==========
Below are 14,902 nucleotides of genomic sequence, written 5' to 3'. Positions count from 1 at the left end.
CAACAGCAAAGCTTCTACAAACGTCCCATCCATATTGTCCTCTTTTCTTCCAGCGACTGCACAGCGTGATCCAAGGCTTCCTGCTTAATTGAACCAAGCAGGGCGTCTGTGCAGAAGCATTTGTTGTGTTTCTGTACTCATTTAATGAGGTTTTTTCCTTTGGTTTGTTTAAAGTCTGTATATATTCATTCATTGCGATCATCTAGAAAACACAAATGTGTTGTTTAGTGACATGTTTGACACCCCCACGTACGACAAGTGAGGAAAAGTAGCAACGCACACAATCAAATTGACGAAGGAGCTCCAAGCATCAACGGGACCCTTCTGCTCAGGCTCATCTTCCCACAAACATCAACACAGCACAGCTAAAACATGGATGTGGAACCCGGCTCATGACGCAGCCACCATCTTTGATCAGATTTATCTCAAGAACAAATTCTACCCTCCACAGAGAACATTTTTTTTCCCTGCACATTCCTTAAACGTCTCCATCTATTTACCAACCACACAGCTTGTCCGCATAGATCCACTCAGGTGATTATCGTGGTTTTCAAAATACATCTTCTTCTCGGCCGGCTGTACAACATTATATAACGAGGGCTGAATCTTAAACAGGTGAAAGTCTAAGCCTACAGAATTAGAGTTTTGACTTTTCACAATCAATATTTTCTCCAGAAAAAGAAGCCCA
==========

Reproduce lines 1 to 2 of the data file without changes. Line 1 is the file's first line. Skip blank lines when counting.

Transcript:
Below are 14,902 nucleotides of genomic sequence, written 5' to 3'. Positions count from 1 at the left end.
CAACAGCAAAGCTTCTACAAACGTCCCATCCATATTGTCCTCTTTTCTTCCAGCGACTGCACAGCGTGATCCAAGGCTTCCTGCTTAATTGAACCAAGCAGGGCGTCTGTGCAGAAGCATTTGTTGTGTTTCTGTACTCATTTAATGAGGTTTTTTCCTTTGGTTTGTTTAAAGTCTGTATATATTCATTCATTGCGATCATCTAGAAAACACAAATGTGTTGTTTAGTGACATGTTTGACACCCCCACGTACGACAAGTGAGGAAAAGTAGCAACGCACACAATCAAATTGACGAAGGAGCTCCAAGCATCAACGGGACCCTTCTGCTCAGGCTCATCTTCCCACAAACATCAACACAGCACAGCTAAAACATGGATGTGGAACCCGGCTCATGACGCAGCCACCATCTTTGATCAGATTTATCTCAAGAACAAATTCTACCCTCCACAGAGAACATTTTTTTTCCCTGCACATTCCTTAAACGTCTCCATCTATTTACCAACCACACAGCTTGTCCGCATAGATCCACTCAGGTGATTATCGTGGTTTTCAAAATACATCTTCTTCTCGGCCGGCTGTACAACATTATATAACGAGGGCTGAATCTTAAACAGGTGAAAGTCTAAGCCTACAGAATTAGAGTTTTGACTTTTCACAATCAATATTTTCTCCAGAAAAAGAAGCCCA